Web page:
Sizwe Biyela, Nkosinathi Khumalo and Vuyile Maliti are accused of murdering Cape Town lawyer Pete Mihalik. Picture: Supplied

Cape Town - The Johannesburg lawyer representing one of three men accused of murdering Cape Town lawyer Pete Mihalik says he has received threatening phone calls warning him to stop appearing for his client.

On Tuesday, Jannie Kruger, who represents Vuyile Maliti, said he could not give a definite answer on whether he would continue to represent his client when the trial continued in the Western Cape High Court on February 28.

Kruger said: “I’ve received calls from an unknown person, asking me if I love my family. When I asked the caller, what does he mean, he said: ‘Do what it is best for you and get away from the Mihalik murder trial.’

“I’ve discussed the matter with both my family and legal partners, and we still need to make a decision. If my partners decide we must hand over the matter to another legal firm, then I need to inform the court and hand over the file. For know, I’m still representing Maliti.”

Maliti, along with Sizwe Biyela and Nkosinathi Khumalo, who don’t have lawyers, are accused of killing Mihalik on October 30, 2018 outside Reddam House school in Green Point as he was dropping off his children.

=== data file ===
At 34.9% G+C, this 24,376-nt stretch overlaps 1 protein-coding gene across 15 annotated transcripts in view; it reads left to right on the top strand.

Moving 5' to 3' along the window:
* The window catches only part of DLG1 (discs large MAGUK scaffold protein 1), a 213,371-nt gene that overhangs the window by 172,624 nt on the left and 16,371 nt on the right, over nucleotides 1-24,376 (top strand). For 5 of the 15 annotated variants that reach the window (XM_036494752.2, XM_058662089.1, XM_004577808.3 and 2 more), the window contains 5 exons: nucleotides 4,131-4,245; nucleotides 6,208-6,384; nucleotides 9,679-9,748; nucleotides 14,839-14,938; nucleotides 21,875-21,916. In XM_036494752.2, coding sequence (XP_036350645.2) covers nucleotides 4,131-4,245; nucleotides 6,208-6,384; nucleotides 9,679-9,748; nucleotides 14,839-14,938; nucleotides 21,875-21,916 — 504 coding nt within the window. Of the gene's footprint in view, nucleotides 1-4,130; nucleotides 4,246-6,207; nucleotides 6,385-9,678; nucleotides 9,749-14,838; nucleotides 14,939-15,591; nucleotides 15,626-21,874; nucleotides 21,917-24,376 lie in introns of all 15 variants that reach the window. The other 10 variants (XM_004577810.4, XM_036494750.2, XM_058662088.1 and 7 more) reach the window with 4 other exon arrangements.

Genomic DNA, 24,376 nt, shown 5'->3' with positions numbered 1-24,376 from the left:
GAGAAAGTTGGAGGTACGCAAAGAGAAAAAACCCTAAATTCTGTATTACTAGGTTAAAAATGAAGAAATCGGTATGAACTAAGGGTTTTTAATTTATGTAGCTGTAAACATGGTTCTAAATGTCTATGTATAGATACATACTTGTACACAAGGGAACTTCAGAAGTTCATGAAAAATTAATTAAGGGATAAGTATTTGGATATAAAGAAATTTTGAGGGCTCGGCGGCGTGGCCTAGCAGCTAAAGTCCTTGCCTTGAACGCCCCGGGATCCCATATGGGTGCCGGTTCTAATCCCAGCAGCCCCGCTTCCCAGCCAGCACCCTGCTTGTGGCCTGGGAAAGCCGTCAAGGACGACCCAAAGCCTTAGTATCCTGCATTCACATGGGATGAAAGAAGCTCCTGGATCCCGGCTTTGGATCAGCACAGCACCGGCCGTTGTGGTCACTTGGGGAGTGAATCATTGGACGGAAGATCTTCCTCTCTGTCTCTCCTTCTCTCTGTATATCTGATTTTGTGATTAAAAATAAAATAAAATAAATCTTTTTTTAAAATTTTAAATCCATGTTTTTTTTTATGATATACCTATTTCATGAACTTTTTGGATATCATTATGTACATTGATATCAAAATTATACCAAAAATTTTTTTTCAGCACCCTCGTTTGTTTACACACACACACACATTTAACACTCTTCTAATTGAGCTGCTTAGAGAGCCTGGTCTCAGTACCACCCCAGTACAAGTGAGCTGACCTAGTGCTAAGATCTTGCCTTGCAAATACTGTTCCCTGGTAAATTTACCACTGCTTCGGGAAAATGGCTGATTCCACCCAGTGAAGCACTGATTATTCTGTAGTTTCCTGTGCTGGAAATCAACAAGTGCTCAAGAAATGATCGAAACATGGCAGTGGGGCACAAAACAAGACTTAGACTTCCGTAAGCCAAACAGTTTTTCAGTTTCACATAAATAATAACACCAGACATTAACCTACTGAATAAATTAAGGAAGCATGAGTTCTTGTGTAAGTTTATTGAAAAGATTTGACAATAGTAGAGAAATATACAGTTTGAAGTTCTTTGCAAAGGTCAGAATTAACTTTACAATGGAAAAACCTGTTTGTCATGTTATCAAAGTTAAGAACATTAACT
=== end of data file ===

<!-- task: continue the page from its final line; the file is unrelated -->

The three also face charges of attempted murder and the possession of an unlicensed firearm and ammunition.

It is the State’s case that the three intentionally killed Mihalik by shooting him in the head.

In July 2019, when their bail application was denied in the Cape Town Regional Court, evidence was heard that both Biyela and Khumalo had outstanding criminal matters in KwaZulu-Natal, and that they were allegedly hit men for hire in the taxi industry.

According to evidence at the bail hearing, Maliti allegedly persuaded them to travel from KwaZulu-Natal to carry out the hit.

During pre-trial proceedings in the Western Cape High Court in November last year, the prosecution indicated there had been problems in obtaining legal representation for Biyela and Khumalo, and that lawyers in other provinces should be approached.


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Cape Argus